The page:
Do you remember teaching your child to drive a car? How could you forget? Did you ever grab the steering wheel to keep your rookie driver from hitting another car…or a tree…or a mailbox…or a kid on a bike?  Hopefully that didn’t happen too often—it’s bad for the blood pressure and the insurance rates!

While there may be rare moments when we have to grab the wheel from our kids, it’s important that we begin letting go when kids reach the teen years.  One of our most important priorities is to gradually empower them to take control of their own lives and take responsibility for their own actions.

Teens have a growing need to take control of their lives.  They want to make their own decisions.  So give it to them!  Give them the power to control their lives and hold them responsible for the results.

We live in a generation where parents tend to do everything for their kids.  As a result, their growth and development can be stunted. Dr. Henry Cloud talked about this when he wrote, “The problem with over-control is this: while a major responsibility of good parenting is certainly to control and protect, they must make room for their child to make mistakes. Over-controlled children are subject to dependency, enmeshment conflicts and difficulty setting and keeping firm boundaries.  They also have problems taking risks and being creative.”

Maturity is a by-product of the assumption of responsibility; teens won’t get it any other way.

Your kids will need discernment and decision-making skills when they leave home, so begin treating them like the adult you want them to eventually be, one step at a time.  Since we learn the most from consequences we suffer when we make mistakes, falling down is just part of the process of growing up. On the playground monkey bars children learn if you don’t grab the next rung, you will never make any progress. Likewise, if we never let them reach for more responsibility, and sometimes miss, they simply won’t progress in life.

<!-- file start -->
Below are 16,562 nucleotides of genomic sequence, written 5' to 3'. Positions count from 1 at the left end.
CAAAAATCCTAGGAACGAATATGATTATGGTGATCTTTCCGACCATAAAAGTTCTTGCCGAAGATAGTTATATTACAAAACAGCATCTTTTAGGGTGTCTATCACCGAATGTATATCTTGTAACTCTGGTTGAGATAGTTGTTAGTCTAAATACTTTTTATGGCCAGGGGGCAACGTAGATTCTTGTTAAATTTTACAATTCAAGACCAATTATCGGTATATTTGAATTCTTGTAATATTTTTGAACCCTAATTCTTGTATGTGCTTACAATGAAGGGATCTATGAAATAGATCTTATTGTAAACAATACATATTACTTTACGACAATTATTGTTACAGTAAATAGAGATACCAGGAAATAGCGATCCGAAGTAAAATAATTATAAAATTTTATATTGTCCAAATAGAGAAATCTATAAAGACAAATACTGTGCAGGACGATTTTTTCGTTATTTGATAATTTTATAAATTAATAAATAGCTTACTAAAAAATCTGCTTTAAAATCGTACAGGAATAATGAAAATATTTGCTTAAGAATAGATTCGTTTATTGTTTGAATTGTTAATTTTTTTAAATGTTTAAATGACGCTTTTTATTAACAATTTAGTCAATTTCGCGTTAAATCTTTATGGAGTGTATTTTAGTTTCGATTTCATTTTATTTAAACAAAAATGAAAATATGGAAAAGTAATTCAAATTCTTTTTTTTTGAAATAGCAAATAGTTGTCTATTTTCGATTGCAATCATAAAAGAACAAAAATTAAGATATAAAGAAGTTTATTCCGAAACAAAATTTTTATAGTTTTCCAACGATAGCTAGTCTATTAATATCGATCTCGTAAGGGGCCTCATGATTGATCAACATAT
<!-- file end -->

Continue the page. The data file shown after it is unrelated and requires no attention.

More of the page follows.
This transfer of responsibility must be age-appropriate.  Like training wheels on a bicycle, give your child some control over their “ride” in life, but leave some basic safeguards in place. Easing of control for an older teen can look something like this. “Yes, you can take the car, but you can have no more than one other teen in the car, and have it back here by 11PM.”  Make it known (and stick to it) that if your simple rules aren’t followed, then the next time they need it, the car won’t be available to them.  Giving them responsibility does not mean allowing them to escape accountability.

Steps to handing over control (and not taking it back)

Setting boundaries and allowing consequences are the two legs of empowering your child.  Give them the responsibility for their decisions and refuse to take back that responsibility from them.  They’ll make better choices when they learn they are completely responsible for the outcome.

My friend Bill Zeigler, a school principal, has seen just about every imaginable mistake a kid can make.  At his school they have this slogan: “Good grades plus good behavior equals freedom.”  Since kids at this age strive for freedom, it is the greatest reward to encourage them to excel.

So reward them with more freedoms.  Encourage your teen to get a summer job and work some after school, preferably in a job where they have to serve customers. They’ll be able to start paying for some of their own expenses and learn how to manage their money.  There’s nothing more “real life” than having to get yourself to work, and dealing with customers and bosses.

Finally let me say this: your attitude when your teen makes mistakes is critical.  Don’t shame your child.  Don’t say, “I told you so.”  Don’t  say, “You never…” or “You always…”  Those remarks do nothing to enhance your relationship and they can counteract the effect of consequences.  Instead, offer them advice only when they seek it, and hold your tongue to keep from provoking them.

Start today developing an intentional strategy to help your kids mature and develop, through empowering them.

March 21, 2011

Mark Gregston is an author, speaker, radio host, and the founder and director of Heartlight, a residential program for struggling adolescents located in East Texas. Call 903-668-2173.  Visit http://www.heartlightministries.org, or to read other articles by Mark, visit http://www.markgregston.com.